Angus Robertson, the SNP MP for Moray, is pressing for a fatal accident inquiry into the fatal crash on July 3rd 2012 which claimed the lives of three RAF crewmen and left another RAF crew member severely injured.
Flight Lieutenant Adam Sanders, Squadron Leader Samuel Bailey and Flight Lieutenant Hywel Poole were killed when the two Tornado GR4s, based at RAF Lossiemouth, collided over the Moray Firth.
It was revealed in December, in a written answer from Tory defence equipment minister Philip Dunne, that a collision warning system costing around £60 million for the fighter jets was considered four years before the fatal crash and that the Government decided in January 2012, six months before the crash, to tender for a different system developed by BAE which was £6 million cheaper.
But Mr Robertson today revealed that a new Freedom of Information request, had disclosed that the then Conservative Secretary of State for Defence, Dr Liam Fox, cancelled its installation a full twelve years after a commitment had been made to do so against the advice of the Military Aviation Authority. The MAA had warned that, without installation of the system, they would not be able to certify the risk of collision as being acceptable
Mr Robertson MP said: “These new revelations are shocking and I believe that the families of the victims of the fatal Tornado crash now deserve the fullest answers and the whole truth.”
He continued: “Why did the then Secretary of State for Defence ignore the clear advice of the head of the Military Aviation Authority and cancel the installation collision warning system, only to reinstate it several months later? How much delay did this add to the installation of collision warning system? Was its ‘deletion’ honestly agreed to as part of cost cutting measures?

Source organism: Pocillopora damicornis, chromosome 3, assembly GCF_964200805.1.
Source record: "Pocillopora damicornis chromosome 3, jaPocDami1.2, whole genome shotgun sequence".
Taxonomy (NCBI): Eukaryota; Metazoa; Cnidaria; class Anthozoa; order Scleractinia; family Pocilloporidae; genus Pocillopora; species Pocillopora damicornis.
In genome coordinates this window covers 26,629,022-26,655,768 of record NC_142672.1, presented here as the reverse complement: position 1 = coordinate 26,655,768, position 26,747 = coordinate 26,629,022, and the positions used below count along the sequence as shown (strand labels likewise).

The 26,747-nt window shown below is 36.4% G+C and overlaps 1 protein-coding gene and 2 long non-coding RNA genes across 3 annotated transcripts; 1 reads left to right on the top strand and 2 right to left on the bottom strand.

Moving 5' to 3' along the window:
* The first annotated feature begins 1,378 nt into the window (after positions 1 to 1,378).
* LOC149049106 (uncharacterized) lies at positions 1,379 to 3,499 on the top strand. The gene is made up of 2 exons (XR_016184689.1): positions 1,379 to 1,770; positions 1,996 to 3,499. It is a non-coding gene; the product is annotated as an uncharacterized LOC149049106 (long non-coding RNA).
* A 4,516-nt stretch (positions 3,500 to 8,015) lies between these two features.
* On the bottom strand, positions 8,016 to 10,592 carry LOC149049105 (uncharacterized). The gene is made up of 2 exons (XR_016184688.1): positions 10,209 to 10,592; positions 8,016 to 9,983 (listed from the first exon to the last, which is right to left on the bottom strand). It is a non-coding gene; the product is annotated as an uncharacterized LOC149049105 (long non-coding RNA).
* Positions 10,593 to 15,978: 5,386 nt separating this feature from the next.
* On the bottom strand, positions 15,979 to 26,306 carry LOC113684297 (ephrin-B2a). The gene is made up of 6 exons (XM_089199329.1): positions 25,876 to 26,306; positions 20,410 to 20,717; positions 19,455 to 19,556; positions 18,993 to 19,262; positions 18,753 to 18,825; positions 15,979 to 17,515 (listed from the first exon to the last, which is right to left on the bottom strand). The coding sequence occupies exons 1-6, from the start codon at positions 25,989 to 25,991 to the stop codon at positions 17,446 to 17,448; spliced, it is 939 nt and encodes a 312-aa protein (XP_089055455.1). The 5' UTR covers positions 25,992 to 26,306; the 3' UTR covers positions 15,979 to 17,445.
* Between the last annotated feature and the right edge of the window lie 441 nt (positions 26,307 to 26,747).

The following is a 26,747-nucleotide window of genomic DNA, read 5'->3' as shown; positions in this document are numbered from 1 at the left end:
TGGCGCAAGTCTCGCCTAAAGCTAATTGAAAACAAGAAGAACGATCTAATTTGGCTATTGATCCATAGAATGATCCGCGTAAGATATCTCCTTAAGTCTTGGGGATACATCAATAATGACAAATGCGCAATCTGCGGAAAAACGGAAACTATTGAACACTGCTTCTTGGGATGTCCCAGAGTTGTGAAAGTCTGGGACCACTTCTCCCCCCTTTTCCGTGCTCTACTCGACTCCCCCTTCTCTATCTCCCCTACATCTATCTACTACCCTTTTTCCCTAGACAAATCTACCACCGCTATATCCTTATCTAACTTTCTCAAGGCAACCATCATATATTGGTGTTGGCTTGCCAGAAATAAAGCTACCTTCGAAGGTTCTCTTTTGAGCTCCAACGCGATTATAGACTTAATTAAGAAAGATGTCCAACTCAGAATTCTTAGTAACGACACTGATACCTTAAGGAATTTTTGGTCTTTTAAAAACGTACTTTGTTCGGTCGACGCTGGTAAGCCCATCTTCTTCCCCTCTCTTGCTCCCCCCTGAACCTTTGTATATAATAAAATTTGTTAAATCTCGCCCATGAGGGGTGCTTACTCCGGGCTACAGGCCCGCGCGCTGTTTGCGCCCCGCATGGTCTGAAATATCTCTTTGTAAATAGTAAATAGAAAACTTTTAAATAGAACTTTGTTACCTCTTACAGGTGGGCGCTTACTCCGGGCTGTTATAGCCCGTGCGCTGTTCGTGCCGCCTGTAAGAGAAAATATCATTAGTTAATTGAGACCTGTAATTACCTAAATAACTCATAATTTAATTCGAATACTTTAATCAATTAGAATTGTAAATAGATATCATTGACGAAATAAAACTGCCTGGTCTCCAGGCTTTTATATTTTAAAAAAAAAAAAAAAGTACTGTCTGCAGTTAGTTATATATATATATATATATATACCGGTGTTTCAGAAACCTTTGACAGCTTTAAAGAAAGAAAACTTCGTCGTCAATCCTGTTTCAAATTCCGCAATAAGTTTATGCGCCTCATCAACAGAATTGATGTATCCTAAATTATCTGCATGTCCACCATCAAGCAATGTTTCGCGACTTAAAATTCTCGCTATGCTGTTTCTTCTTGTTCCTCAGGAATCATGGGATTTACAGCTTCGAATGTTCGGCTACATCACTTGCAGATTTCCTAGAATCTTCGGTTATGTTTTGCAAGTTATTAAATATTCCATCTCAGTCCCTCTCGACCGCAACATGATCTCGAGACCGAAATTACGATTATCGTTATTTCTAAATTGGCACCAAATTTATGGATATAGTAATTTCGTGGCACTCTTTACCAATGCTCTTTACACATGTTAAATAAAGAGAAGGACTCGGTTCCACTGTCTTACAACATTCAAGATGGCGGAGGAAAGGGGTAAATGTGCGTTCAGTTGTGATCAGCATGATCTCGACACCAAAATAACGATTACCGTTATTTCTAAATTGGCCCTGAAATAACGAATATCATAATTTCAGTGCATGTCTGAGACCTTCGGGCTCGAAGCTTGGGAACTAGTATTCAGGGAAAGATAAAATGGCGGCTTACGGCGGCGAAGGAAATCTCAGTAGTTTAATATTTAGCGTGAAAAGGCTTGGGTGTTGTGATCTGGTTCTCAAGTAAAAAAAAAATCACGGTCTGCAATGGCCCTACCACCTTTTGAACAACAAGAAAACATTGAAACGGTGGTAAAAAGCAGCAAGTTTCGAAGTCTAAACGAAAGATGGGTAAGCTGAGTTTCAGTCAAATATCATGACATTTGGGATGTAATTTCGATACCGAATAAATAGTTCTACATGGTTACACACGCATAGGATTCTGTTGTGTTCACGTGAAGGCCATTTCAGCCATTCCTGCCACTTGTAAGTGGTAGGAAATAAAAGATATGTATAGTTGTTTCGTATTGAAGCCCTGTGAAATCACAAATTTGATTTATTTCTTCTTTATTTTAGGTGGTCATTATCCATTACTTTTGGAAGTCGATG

“The MOD has a lot of questions to answer about why they do not appear to put the safety of service personnel first. Given this further information there must now be a Fatal Accident Inquiry.”
Mr Robertson claimed: “It is scandalous that the MoD committed to a Tornado collision warning system in the 1998, bizarrely cancelled it 12 years later, then changed its mind – but all far too late to potentially avert that fatal crash in 2012. Some 16 years on – it has still not been installed.”
He added: “We don’t know whether such a system would definitely have stopped the collision above the Moray Firth in 2012 and saved lives, but that is what must be determined by an FAI.”
A Ministry of Defence spokeswoman said: “There are already a range of mitigation measures in place to minimise the risk of mid-air collision. A collision warning system is currently being installed in the Tornado GR4 fleet and is expected to be in service later this year.”
She explained: “There are many layers of collision mitigation including extensive professional aircrew training, use of Indication Friend or Foe, internal radar for tracking other aircraft, ground based radar and air traffic services.”